The non-reflection of the Buhari administration’s anti-graft efforts on the 2019 Corruption Perception Index (CPI) released by Transparency International (TI) is attributable to government’s inability to ensure citizens’ involvement in the fight, a global rights advocacy group, ActionAid, has said.
In a statement issued in Abuja on Friday, by ActionAid Nigeria’s Communications Coordinator, Lola Ayanda, the group called for stiffer punishment for looters and the inclusion of the citizens in the fight against corruption.
Ayanda quoted the group’s Country Director in Nigeria, Ene Obi as noting that, “while it appears that the Nigerian government is doing so much in fighting corruption, the just released Corruption Perception Index (CPI) 2019 has contradicted the assumption that we are excelling in the fight against corruption.
“We do agree that the CPI report annually is based on perception, however, perception also help to validate the gaps that exist in the way’s government relates with its citizenry.
“The report which ActionAid Nigeria considers to be revealing shows how Nigeria has retrogressively slipped down in the hierarchy of 180 countries measured. In the last two years Nigeria has slipped from 148 in 2017, made slight progress in 2018 and now slipped down by 2 position to 146 among 180 Countries. Nigeria’s score has placed her between 3 top scorers and bottom scorers in sub-Sahara Africa.”
Ayanda said ActionAid Nigeria found the recommendations of CPI very useful, especially in the area on citizens engagements.
“Governments should protect civil liberties and political rights, including freedom of speech, expression and association. Governments should engage civil society, and protect citizens, activists, whistle-blowers and journalists in monitoring and exposing corruption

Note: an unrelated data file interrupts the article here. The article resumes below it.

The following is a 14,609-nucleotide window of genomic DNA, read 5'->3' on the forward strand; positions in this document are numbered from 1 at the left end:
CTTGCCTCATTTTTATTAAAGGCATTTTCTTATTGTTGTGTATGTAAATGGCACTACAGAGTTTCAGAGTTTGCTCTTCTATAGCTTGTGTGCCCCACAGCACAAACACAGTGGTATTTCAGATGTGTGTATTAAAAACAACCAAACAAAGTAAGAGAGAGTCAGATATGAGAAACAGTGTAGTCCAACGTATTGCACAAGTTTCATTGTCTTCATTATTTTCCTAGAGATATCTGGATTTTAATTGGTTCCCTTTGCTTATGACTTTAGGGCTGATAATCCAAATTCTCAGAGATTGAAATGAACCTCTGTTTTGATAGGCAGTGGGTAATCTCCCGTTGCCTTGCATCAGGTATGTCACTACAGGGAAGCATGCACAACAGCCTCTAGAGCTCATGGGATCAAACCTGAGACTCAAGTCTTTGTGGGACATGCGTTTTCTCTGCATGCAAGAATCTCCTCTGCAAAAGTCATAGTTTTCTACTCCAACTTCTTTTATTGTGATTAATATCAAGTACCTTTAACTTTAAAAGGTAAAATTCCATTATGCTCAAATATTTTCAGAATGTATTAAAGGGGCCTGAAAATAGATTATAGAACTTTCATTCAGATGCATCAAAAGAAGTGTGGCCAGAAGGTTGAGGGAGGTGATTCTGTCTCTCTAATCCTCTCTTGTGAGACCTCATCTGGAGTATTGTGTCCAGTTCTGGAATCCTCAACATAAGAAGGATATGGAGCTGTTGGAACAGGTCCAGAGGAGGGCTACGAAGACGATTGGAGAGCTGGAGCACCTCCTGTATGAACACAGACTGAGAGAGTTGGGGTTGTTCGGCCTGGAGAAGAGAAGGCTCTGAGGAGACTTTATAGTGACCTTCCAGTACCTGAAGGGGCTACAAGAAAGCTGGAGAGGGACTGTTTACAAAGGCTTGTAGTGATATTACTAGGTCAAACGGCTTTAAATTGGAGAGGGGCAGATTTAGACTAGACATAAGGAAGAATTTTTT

“These recommendations are valid as we have seen in recent times that the civic space is shrinking, Journalist are indiscriminately arrested and detained with frivolous charges, access to information is still very weak and social contract between government and citizens is still not effectively executed.
“In addition to the recommendations by Transparency International, ActionAid Nigeria will like to make the following recommendations:
“Government should be more deliberate on citizen inclusion and engagements in the anticorruption fight through sensitisation to mobilise a critical mass of citizens against corruption.
“This will eliminate the distrust and negative perceptions gaining momentum in citizens’ space.
“There should be more support in strengthening institutions with credible visionary leadership with the capacity to mould both the narrative and direction of the anti-corruption efforts in Nigeria.
“There should be no political interference in execution of legislations and there should be clear-cut roles and responsibilities among relevant agencies in the fight against corruption.
“The Media should be more proactive with investigating the news behind the news.
“There should be an effective media engagement to generate more evidence through investigations of corrupt practices to stimulate public discourse.
“Civil Society Organisations (CSOs) should partner with the media like what ActionAid Nigeria did by providing endowment to the media to investigate and uncover hidden corrupt practices.
“Citizens should uphold values of honesty, integrity and transparency and should strongly take ownership of the fight against corruption in Nigeria,” Ayanda said.